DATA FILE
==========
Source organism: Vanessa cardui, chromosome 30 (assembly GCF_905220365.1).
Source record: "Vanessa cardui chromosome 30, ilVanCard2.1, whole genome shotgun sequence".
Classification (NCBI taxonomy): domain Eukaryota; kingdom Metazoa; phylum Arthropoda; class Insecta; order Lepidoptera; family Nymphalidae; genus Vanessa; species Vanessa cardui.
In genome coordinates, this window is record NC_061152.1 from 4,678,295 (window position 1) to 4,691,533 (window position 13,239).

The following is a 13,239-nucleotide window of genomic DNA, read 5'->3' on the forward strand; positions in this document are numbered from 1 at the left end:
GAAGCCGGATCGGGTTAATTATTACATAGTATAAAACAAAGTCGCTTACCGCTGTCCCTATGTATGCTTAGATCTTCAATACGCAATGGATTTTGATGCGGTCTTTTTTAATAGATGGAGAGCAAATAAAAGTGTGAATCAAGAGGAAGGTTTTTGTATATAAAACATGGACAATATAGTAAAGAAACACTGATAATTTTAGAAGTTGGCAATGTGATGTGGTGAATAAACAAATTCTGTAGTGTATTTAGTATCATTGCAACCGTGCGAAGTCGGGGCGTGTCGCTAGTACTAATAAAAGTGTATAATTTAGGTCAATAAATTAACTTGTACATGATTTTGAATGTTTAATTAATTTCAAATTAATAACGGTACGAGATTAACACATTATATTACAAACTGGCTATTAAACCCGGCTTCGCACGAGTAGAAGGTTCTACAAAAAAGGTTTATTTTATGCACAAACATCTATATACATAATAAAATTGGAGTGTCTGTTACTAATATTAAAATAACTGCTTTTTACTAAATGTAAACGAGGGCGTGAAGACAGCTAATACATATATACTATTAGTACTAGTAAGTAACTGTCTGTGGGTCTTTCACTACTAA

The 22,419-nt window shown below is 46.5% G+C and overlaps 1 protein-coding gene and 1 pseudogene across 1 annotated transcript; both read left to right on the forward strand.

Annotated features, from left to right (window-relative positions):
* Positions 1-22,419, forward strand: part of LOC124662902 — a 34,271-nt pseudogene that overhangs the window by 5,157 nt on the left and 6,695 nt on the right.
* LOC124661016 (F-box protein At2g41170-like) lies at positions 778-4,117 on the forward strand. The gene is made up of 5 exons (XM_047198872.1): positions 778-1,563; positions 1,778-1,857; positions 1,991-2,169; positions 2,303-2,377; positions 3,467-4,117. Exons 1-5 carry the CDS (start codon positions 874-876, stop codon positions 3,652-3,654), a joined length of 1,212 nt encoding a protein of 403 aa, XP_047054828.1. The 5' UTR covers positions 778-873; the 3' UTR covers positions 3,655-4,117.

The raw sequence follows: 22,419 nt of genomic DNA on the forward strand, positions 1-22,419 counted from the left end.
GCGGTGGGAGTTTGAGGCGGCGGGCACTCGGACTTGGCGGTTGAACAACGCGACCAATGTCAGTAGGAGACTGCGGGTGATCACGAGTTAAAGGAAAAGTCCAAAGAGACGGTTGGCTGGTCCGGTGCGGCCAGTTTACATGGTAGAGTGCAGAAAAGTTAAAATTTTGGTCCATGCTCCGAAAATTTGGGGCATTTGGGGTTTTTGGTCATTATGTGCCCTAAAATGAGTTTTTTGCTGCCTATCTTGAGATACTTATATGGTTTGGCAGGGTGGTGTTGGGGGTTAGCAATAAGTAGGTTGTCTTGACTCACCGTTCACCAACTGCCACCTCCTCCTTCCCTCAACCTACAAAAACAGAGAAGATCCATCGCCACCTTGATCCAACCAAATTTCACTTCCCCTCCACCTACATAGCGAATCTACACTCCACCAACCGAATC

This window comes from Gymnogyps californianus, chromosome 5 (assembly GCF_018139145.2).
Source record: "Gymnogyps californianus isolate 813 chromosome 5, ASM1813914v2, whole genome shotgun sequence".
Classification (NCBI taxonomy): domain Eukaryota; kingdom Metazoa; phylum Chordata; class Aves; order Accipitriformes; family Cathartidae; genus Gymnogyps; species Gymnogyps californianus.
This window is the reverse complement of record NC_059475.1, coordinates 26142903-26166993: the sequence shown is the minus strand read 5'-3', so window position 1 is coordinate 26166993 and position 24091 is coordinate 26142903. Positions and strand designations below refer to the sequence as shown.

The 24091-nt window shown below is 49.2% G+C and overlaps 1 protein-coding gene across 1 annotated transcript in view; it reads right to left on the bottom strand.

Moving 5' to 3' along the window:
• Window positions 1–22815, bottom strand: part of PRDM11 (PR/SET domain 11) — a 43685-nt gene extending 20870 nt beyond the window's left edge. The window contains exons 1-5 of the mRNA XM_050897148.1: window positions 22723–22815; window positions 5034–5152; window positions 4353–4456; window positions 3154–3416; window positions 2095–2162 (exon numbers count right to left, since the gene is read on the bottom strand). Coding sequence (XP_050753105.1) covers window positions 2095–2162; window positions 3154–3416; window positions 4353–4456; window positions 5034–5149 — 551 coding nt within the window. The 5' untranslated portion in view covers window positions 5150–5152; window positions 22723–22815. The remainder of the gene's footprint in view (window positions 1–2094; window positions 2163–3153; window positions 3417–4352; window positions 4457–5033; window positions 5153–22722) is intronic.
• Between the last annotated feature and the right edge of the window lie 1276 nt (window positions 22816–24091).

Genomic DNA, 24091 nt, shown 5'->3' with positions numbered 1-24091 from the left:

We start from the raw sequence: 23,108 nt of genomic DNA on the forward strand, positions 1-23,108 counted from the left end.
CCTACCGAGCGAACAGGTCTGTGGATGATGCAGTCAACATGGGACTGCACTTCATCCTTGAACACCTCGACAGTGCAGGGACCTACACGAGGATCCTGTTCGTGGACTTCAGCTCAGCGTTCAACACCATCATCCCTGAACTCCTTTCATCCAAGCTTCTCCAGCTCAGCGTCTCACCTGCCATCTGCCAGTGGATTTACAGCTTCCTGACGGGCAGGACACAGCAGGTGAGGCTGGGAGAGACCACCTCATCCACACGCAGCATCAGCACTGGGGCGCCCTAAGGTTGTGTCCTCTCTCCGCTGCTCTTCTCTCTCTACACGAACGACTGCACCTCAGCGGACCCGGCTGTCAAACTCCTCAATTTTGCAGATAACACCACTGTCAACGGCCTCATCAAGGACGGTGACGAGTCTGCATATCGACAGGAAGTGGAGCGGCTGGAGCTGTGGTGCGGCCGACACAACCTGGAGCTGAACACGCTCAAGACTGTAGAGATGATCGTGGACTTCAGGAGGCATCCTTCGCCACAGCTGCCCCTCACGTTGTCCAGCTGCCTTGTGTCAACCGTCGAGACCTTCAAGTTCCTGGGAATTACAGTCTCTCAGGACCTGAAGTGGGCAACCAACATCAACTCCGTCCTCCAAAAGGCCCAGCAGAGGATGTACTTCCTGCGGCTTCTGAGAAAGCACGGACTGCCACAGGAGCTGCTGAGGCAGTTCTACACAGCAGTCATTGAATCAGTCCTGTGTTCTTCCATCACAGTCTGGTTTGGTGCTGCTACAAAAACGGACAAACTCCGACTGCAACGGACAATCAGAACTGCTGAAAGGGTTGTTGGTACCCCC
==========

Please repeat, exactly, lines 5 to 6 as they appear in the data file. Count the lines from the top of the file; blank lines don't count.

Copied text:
The following is a 13,239-nucleotide window of genomic DNA, read 5'->3' on the forward strand; positions in this document are numbered from 1 at the left end:
GAAGCCGGATCGGGTTAATTATTACATAGTATAAAACAAAGTCGCTTACCGCTGTCCCTATGTATGCTTAGATCTTCAATACGCAATGGATTTTGATGCGGTCTTTTTTAATAGATGGAGAGCAAATAAAAGTGTGAATCAAGAGGAAGGTTTTTGTATATAAAACATGGACAATATAGTAAAGAAACACTGATAATTTTAGAAGTTGGCAATGTGATGTGGTGAATAAACAAATTCTGTAGTGTATTTAGTATCATTGCAACCGTGCGAAGTCGGGGCGTGTCGCTAGTACTAATAAAAGTGTATAATTTAGGTCAATAAATTAACTTGTACATGATTTTGAATGTTTAATTAATTTCAAATTAATAACGGTACGAGATTAACACATTATATTACAAACTGGCTATTAAACCCGGCTTCGCACGAGTAGAAGGTTCTACAAAAAAGGTTTATTTTATGCACAAACATCTATATACATAATAAAATTGGAGTGTCTGTTACTAATATTAAAATAACTGCTTTTTACTAAATGTAAACGAGGGCGTGAAGACAGCTAATACATATATACTATTAGTACTAGTAAGTAACTGTCTGTGGGTCTTTCACTACTAA